The #occupywallstreet in the United States movement certainly got a lot of press, didn’t it?
For starters, it was (is?) symbolic of growing civic discontent over the economic chemistry of our nation. While America has long a blue-collar nation established through notions of rugged individualism and close-knit communities, issues of industrial gravitas were born during the industrial revolution in in the mid-1800s, and metamorphosized into wider-reaching corporate influence and greed which arrived in the public consciousness in the 1980s and 1990s, primarily through film (e.g., Wall Street featuring Charlie Sheen and Michael Douglass).
In this system, the vast majority of the power—political, influence, and financial—is controlled by a select few, where a symbolic “1%” have control, and others scramble for crumbs. While straight political discussions are mercifully beyond our interest, the issue can’t be ignored entirely, primarily because the systems of education—i.e., formal learning institutions–have inherited a parallel infrastructure stricken with a parallel imbalance–one that promotes a narrow vision of academic success that works well for the “1%” while clumsy and woefully inadequate for the rest.
Consumerism and Education
As consumers, Americans demand high levels of quality. Cell phone carriers strive for “zero dropped calls”, automotive manufacturers offer not 36,000 mile warranties but those that last 100,000 miles, and online purchasing is increasingly social, allowing for unprecedented roasting and yelping of any app, service, or product that doesn’t cater to every conceivable consumer whim.
But strangely, we don’t demand the same level of excellence in our formal learning systems. Movies like Waiting for Superman paint the average American family—very much “consumers” of our multi-billion dollar education system—as helpless.
While not quite passive, families stir and rant and flail, all the while hoping for district-sponsored lotteries to decide the fate of their children. In a nation full of grit and can-do spirit, this is curious.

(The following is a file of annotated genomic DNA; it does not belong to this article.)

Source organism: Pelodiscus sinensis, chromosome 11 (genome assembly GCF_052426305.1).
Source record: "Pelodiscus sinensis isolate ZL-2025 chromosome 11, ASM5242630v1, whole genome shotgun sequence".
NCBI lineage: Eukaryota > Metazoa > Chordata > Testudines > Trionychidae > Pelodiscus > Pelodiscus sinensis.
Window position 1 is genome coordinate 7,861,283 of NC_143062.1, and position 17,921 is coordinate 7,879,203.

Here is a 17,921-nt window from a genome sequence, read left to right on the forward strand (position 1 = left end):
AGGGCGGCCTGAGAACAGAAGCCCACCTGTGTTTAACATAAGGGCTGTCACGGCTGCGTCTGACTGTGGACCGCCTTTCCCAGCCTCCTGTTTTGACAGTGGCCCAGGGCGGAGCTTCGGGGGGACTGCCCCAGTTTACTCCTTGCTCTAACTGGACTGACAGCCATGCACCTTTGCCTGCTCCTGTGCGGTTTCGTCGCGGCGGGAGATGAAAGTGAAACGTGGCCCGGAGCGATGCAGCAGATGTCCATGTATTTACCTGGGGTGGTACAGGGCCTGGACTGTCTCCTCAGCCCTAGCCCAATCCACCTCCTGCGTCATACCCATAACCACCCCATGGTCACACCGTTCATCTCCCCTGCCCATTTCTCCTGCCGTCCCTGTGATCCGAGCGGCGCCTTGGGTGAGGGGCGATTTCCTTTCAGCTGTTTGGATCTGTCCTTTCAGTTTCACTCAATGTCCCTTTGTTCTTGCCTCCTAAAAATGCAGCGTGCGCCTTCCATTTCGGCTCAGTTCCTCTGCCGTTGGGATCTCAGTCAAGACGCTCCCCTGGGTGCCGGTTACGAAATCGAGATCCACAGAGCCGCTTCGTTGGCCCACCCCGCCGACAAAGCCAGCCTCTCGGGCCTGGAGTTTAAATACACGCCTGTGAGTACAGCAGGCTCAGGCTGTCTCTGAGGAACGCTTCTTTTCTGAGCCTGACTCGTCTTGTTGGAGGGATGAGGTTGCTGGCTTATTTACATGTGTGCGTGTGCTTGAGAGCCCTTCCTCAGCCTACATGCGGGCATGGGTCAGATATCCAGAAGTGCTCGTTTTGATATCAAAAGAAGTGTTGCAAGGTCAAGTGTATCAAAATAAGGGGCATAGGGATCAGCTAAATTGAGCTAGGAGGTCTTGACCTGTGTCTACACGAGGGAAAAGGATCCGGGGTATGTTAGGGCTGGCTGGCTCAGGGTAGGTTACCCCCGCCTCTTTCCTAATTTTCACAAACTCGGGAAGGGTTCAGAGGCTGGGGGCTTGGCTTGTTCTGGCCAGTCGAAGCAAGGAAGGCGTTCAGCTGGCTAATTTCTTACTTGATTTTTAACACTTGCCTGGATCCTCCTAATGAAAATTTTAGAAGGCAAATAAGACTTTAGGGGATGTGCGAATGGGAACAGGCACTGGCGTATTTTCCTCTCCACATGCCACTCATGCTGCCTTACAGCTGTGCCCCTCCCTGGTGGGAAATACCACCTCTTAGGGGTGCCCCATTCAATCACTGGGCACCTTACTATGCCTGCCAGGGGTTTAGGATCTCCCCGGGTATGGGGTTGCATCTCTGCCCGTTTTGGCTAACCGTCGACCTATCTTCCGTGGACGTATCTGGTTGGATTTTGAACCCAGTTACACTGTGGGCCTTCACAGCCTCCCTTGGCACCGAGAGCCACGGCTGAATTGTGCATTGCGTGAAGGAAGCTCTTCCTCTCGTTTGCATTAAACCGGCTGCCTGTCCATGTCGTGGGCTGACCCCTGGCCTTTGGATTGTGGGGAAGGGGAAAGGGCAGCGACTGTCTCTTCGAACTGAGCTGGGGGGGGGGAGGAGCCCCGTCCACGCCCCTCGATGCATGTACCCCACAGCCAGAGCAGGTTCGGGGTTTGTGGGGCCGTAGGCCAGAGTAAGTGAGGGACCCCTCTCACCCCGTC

Perhaps some of the reason is perception. In a society that has trouble evaluating the quality of a learning experience, it might make sense why more people aren’t upset. If students can read, are getting “good grades,” seem happy enough, and get into college then K-12 has done its job, yes?
Who can complain when there is only accountability for test results, and not the quality of learning experiences–precisely because the layperson cannot begin to evaluate the quality of those learning experiences beyond those test-based measures? Amazon.com has 800 word reviews on the exercise machines, but the best we can do to evaluate the quality of learning is to “hear” school X is “good,” or know a teacher that’s “good” at school Y, crude measures we would never accept in our food, electronics, or sports wear.
The Credibility of Academia
Recent ed/policy movement has focused on standards-based reform, which has increased with the recent adoption of a national set of academic standards—the Common Core–at all but a small handful of the nation’s 50 states. At the district and school levels, schools utilize various incarnations of “professional learning communities” and “data teams” to promote collaboration for teachers in pursuit of the ultimate goal: 100% “proficiency” of each of these highly academic standards, as measured on a state-administered test dominated by multiple choice and short-response questions. An example of these standards includes the following English-Language Arts High School standard for literature: